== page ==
Police in Quebec began investigating the ultra-Orthodox Jewish sect Lev Tahor back in 2012 amid allegations of child abuse, forced marriages and violence, newly released documents allege.
According to documents used to obtain search warrants, the Quebec provincial police started looking into Lev Tahor after allegations emerged that some teenage girls in the group were beaten and sexually abused.
It was alleged that some girls as young as 14 or 15 were being forced to marry much older men and that some children were taken from their biological parents if the community leader felt they were not being properly taught.
The documents, which contain allegations that have not been proven in court, also allege that some members of the Lev Tahor community were kept under psychological control with medication and that physical violence was used as an educational tool.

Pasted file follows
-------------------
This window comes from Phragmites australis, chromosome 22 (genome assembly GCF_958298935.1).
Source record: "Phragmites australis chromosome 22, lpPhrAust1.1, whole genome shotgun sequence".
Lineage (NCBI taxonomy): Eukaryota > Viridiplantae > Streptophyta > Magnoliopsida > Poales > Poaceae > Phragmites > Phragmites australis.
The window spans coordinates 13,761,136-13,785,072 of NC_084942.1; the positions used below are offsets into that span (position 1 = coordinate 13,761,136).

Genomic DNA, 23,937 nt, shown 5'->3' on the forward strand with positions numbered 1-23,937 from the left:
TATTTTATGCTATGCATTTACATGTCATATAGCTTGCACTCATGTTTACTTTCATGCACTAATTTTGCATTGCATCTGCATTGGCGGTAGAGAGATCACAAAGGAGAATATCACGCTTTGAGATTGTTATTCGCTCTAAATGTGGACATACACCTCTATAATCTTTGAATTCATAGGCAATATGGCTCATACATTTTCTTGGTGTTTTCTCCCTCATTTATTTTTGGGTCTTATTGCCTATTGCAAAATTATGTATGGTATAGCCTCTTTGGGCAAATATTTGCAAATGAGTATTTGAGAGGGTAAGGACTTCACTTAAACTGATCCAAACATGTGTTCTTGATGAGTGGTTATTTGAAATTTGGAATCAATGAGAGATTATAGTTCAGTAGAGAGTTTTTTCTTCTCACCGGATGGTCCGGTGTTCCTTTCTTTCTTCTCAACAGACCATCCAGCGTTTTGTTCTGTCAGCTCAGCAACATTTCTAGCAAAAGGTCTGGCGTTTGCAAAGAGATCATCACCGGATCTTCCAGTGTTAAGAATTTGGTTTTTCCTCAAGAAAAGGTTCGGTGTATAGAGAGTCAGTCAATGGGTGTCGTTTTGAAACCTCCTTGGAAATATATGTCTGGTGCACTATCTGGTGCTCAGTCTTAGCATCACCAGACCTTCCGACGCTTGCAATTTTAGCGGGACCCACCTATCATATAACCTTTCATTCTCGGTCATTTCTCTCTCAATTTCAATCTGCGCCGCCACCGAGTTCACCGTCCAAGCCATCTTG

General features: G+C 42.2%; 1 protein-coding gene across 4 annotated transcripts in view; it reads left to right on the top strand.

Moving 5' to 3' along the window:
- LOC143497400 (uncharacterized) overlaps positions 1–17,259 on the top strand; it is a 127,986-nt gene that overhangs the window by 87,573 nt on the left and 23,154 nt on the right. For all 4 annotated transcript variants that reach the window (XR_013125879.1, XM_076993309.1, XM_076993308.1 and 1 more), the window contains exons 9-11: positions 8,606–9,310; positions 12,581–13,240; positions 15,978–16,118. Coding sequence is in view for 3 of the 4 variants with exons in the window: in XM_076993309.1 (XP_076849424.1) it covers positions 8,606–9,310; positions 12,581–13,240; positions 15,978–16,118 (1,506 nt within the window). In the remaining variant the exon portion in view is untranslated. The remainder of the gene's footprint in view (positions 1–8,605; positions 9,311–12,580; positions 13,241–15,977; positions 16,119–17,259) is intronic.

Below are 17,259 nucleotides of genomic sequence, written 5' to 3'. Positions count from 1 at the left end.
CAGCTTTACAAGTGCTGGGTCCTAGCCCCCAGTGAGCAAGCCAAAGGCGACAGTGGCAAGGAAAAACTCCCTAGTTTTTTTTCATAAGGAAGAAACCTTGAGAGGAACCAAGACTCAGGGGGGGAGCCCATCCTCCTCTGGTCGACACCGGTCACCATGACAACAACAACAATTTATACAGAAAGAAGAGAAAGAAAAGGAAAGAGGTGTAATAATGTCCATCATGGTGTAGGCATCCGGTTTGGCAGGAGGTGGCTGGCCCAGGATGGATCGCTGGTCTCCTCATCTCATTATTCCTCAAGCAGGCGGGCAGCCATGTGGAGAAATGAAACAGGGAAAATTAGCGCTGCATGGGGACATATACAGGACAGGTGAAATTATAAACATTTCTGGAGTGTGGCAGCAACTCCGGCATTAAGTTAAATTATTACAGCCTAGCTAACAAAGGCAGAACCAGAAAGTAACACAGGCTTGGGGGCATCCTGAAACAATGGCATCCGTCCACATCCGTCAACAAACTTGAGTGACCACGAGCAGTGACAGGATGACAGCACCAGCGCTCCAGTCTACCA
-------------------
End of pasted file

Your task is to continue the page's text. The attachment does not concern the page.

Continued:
Lev Tahor denies all those allegations and insists that no children or young girls were ever harmed.
"We do feel that the whole process from the beginning was unfairthey pick a small community as an easy target," said spokesperson Uriel Goldman.
In a video released Friday, the group's spiritual leader, Rabbi Shlomo Helbrans, denounces Quebec authorities and accuses them of persecuting Lev Tahor members.
He says the group had no choice but to flee Quebec.
The community of about 200 people left Quebec in November while it was being investigated by social services, and settled in Chatham, Ont.
An Ontario judge recently ruled that 14 Lev Tahor children must be turned over to child protection authorities in Quebec and placed in foster care.
The order is currently under appeal.
With a report from CTV's Vanessa Lee